Ahaz’s father was not perfect, but unlike so many kings in the Old Testament, the record we have of his reign is a story of faithfulness, not wickedness. The author of Chronicles says, “Jotham became mighty, because he ordered his ways before the Lord his God” (2 Chronicles 27:6).

Son of Disobedience

Jotham died young at 41, and the people made his son king. Ahaz was twenty years old. For twenty years Ahaz had watched his father lead by faith. So how did he respond to his father’s good and godly example?

Ahaz was twenty years old when he began to reign, and he reigned sixteen years in Jerusalem. And he did not do what was right in the eyes of the Lord, as his father David had done, but he walked in the ways of the kings of Israel. (2 Chronicles 28:1–2)

The “not” does not seem to do this son’s disobedience justice. Ahaz did not grow up fatherless in a single-parent family. His father wasn’t a nominal or apathetic example as a believer. His father had not simply taught what was right in the eyes of the Lord; his father had done what was right in the eyes of the Lord. But Ahaz rejected all of it — a slave to sin, a son of disobedience, a child of wrath (Romans 6:16; Ephesians 2:2–3).

He made metal idols for the false god Baal (2 Chronicles 28:2). He made sacrifices and offerings to foreign gods “on the high places and on the hills and under every green tree” (2 Chronicles 28:4) — all over the land that God had promised and given his people. When God sent waves of enemies against the nation because of her sin, Ahaz ran to Assyria, and not God, for help (2 Chronicles 28:16–18). He even stole from the temple to bribe the Assyrian king (2 Chronicles 28:21). Then he destroyed the vessels for worship, slammed and locked the doors of the temple, and made altars all over Jerusalem where he worshiped the gods of the nation’s conquerors (2 Chronicles 28:22–25).

Ceremonial Abortions

This son was so wicked, he even burned his own sons as an offering (2 Chronicles 28:3) — a series of ceremonial abortions after he had held the babies in his arms. Jotham had surely raised him to cherish and protect his children, and to diligently teach them, “Hear, O Israel: The Lord our God, the Lord is one. You shall love the Lord your God with all your heart and with all your soul and with all your might” (Deuteronomy 6:4–5).

But instead of introducing his sons to “a God merciful and gracious, slow to anger, and abounding in steadfast love and faithfulness, keeping steadfast love for thousands, forgiving iniquity and transgression and sin” (Exodus 34:6–7), Ahaz sacrificed his own little ones to a god who could not speak or hear or smell or feel (Psalm 115:5–7), a god who is worth nothing and brings nothing (Isaiah 44:9). He killed Jotham’s grandsons for nothing.

Watching Ahaz run away from the faith has always been difficult for me, but being a father has made it even more devastating. I’m suddenly able to imagine my own son rejecting Jesus and choosing sin after I am gone, refusing to tell my grandchildren about the strength, beauty, wisdom, and worth of our Savior. I could spend every day for the next twenty years sharing, teaching, modeling, inviting, and appealing — 7,300 days — and on the 7,301st day, he may still walk away.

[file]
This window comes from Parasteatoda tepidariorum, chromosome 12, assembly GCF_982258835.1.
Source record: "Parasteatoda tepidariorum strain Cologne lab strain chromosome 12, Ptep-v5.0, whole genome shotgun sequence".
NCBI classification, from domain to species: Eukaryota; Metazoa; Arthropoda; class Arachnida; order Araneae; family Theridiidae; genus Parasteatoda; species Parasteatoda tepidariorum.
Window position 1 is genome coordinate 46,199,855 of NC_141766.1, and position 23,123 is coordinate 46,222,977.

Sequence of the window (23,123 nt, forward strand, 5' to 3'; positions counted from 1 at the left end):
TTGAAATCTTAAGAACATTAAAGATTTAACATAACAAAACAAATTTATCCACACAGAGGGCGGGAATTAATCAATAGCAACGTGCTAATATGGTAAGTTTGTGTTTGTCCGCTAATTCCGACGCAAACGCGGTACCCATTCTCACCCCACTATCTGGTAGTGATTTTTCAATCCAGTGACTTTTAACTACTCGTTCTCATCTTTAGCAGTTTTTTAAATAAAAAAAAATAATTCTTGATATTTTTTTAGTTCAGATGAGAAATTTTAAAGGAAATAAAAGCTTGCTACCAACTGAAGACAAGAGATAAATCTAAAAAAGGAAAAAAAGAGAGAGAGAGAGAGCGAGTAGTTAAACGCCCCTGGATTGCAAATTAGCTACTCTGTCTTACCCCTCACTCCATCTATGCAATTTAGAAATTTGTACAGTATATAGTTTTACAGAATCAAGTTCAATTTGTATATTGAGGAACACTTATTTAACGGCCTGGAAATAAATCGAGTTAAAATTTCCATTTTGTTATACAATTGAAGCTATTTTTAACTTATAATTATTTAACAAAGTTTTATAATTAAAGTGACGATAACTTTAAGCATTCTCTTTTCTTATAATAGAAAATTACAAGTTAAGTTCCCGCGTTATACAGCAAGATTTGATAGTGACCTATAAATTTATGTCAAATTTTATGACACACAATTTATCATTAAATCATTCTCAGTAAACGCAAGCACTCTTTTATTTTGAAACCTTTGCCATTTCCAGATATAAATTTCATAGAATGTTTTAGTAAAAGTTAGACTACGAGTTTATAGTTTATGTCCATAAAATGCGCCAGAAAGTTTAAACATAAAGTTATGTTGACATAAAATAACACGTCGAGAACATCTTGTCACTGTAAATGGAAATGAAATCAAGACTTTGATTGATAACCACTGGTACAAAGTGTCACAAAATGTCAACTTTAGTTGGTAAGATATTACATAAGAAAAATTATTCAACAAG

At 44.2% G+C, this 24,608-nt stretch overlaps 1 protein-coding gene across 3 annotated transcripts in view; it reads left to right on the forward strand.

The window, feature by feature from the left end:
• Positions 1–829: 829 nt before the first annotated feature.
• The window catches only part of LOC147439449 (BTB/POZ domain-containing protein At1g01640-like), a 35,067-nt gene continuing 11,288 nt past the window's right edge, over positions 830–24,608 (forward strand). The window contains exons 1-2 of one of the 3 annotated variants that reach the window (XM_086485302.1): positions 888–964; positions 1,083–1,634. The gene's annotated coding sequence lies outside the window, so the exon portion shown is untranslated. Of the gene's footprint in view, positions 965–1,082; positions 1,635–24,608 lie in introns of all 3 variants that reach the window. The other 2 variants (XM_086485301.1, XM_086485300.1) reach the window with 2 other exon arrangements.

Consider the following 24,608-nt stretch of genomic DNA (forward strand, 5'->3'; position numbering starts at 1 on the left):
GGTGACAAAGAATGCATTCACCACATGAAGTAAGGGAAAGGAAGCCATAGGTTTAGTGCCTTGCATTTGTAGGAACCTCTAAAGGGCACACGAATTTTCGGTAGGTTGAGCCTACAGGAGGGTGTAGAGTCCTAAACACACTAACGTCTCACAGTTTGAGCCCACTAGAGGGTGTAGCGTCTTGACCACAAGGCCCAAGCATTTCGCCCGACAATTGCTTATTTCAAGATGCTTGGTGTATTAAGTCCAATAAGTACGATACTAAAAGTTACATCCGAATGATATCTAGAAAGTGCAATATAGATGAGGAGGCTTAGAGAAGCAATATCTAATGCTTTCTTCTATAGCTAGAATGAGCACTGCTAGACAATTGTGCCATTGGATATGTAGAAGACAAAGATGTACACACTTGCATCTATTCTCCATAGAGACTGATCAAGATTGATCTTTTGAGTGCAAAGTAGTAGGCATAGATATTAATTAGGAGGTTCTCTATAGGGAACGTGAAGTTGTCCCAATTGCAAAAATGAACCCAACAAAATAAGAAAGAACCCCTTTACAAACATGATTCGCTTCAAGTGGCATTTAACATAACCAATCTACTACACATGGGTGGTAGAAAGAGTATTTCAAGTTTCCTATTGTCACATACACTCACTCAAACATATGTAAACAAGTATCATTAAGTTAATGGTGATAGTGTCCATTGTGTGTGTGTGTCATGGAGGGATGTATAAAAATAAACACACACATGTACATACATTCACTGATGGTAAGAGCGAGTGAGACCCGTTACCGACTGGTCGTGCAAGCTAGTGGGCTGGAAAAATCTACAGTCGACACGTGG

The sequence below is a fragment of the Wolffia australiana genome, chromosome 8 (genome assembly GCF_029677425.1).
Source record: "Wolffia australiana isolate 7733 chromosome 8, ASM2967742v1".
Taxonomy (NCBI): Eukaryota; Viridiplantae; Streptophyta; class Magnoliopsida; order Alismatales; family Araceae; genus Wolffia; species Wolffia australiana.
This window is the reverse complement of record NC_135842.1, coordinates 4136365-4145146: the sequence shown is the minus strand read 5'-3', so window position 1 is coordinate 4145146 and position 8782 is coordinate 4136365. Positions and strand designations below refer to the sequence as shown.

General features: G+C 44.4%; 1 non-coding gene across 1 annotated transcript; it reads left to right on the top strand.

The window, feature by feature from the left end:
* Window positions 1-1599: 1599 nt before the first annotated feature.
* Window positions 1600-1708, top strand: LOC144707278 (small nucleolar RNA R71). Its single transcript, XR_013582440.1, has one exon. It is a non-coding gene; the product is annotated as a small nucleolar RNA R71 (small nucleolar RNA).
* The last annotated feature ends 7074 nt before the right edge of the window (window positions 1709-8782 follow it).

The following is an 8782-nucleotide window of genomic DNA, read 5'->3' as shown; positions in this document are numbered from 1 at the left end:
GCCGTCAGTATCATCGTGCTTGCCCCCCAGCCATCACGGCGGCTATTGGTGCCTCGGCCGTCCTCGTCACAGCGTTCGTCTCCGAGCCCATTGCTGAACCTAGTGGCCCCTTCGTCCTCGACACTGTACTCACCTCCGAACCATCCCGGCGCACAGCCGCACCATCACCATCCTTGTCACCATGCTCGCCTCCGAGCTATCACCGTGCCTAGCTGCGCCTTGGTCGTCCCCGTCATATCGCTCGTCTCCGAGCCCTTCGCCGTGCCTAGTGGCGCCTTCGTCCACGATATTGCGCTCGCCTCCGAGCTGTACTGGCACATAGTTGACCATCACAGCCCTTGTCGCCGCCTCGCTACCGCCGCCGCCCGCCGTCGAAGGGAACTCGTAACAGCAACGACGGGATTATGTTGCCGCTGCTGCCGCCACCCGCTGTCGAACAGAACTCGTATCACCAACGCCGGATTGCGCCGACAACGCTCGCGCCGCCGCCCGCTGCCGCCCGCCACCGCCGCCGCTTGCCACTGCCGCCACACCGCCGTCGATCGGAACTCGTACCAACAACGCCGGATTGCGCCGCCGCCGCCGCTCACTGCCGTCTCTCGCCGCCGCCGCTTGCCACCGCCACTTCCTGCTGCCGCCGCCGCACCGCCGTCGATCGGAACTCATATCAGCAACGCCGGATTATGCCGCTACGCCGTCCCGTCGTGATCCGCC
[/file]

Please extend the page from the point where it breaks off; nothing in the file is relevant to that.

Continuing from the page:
My heart isn’t strong enough to think about it for long.

What Can We Do?

So what can a father do? God doesn’t ask fathers (or mothers) to dictate what happens on our child’s 7,301st day — or on their first day, for that matter. Parenting never decisively determines a child’s destiny. Jotham could not be faithful for Ahaz. He could only be faithful in front of Ahaz.

You cannot bear your son’s guilt before the Lord. Only Christ can (Romans 3:23–25). You cannot give your daughter the gift of repentance and faith. Only God can (2 Timothy 2:25). You cannot perform the good works God has planned for your child. Only God can, through your children (Philippians 2:12–13; Ephesians 2:10), as the fruit of their own faith in him (James 2:26). As vulnerable and perilous as it may feel at times, we simply cannot guarantee our child’s godliness.

“Come now, you who say, ‘Today or tomorrow [my son or daughter] will go into such and such a town and spend a year there and trade and make a profit [and believe or not believe]’— yet you do not know what tomorrow will bring” (James 4:13–14). Yet we do not know. Despite what it feels like most days, you and I do not control or dictate any final detail in our children’s lives. We can only faithfully provide, influence, discipline, teach, and train under the sovereign parenting of a far better Father.

Successful Parenting

We are not called to execute a complicated series of steps that secures a certain outcome in our child’s heart. As burdensome and impossible as that parenting technique seems, our flesh foolishly prefers it to trusting Someone else with our kids. No, success in parenting is not found in meticulously performing a process. Real success in parenting is taking today’s step in steadfast obedience to God’s word, by prayerful dependence on God’s strength, with open-handed faith in God’s plan — always relinquishing the short-term and long-term (even eternal) results to God’s will.